‘I turn to the Bill, which seeks to amend a small and, we believe, unintentional gap in the law. As the noble Lord, Lord Berkeley, said, there has been an oversight.  He explained that the purpose of the Bill is to amend Section 8(4) of the Children Act 1989 to bring proceedings for FGMPOs within the definition of “family proceedings” for the purpose of the 1989 Act.  The effect of bringing FGMPO proceedings within this definition would be that a number of powers under the Children Act 1989 would be opened up to the family courts in those proceedings, such as the power to make a care or supervision order.

The Government are pleased to be able to support the Bill at Second Reading. There are a few minor and technical amendments that we believe are appropriate and we will of course discuss them with the noble Lord, Lord Berkeley, and other interested noble Lords before the Bill returns to your Lordships’ House for its next stage.’

Some amendments were agreed at committee stage and the Bill was passed by the House.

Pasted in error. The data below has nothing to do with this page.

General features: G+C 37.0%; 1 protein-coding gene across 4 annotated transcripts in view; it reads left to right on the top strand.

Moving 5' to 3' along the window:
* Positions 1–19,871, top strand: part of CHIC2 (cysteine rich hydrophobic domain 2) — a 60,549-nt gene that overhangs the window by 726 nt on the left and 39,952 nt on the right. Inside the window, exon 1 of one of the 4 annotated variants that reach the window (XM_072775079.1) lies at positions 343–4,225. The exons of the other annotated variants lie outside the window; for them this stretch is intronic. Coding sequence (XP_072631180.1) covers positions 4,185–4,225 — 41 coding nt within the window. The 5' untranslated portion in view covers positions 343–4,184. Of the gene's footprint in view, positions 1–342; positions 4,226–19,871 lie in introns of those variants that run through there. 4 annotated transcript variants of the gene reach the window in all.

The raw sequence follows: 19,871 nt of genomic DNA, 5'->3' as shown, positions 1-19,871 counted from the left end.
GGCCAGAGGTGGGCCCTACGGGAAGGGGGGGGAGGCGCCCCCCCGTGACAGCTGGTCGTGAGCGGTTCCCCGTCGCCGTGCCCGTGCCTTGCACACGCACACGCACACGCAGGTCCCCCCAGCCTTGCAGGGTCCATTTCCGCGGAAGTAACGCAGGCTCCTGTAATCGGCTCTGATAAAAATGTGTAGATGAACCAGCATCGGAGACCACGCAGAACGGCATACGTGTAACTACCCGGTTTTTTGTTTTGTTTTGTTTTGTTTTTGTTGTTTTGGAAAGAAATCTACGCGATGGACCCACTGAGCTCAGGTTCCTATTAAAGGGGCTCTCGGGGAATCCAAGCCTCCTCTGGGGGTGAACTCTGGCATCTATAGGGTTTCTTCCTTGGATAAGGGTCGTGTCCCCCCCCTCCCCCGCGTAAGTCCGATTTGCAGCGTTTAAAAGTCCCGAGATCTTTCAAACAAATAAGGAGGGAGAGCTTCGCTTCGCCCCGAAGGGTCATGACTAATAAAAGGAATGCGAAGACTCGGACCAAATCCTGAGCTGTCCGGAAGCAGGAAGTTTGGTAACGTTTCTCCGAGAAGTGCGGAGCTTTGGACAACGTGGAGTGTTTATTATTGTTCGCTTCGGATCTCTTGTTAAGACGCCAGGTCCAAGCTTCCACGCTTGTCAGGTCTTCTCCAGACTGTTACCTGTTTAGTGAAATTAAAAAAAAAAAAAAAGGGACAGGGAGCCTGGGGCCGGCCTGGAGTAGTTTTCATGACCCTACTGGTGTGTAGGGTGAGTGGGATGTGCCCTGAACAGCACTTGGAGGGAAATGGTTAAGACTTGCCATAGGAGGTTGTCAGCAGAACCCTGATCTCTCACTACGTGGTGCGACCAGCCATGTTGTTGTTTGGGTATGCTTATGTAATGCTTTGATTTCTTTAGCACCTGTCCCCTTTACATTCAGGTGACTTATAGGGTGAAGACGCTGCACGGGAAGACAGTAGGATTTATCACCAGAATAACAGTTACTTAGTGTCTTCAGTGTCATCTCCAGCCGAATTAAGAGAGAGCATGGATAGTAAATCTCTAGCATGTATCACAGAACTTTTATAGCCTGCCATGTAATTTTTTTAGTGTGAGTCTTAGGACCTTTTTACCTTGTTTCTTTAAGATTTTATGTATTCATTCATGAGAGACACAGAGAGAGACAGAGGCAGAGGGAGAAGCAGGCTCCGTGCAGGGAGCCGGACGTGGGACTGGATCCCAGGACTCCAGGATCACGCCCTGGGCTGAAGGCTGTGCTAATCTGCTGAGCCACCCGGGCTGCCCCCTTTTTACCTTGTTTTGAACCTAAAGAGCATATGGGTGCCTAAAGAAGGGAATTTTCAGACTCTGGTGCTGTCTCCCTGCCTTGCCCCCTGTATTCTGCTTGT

The Bill thus does not fall in the category of a Private Member’s Bill that would have gone through Parliament undebated, had it not been for Sir Christopher’s objection.  The Bill was debated, without any constraints on proceedings, in the Lords.  Given that, I would argue that any objection in the Commons should have been on grounds of principle and not process.  As far as I am aware, no parliamentarian has any objection of principle.

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Enhancing Degree Apprenticeships

I chair the Higher Education Commission, which draws members from business, academe, and Parliament, and which holds inquiries designed to enhance higher education.  I co-chair each inquiry.  Our latest report, on degree apprenticeships, was published on Tuesday and launched in a packed Jubilee Room of the Palace of Westminster.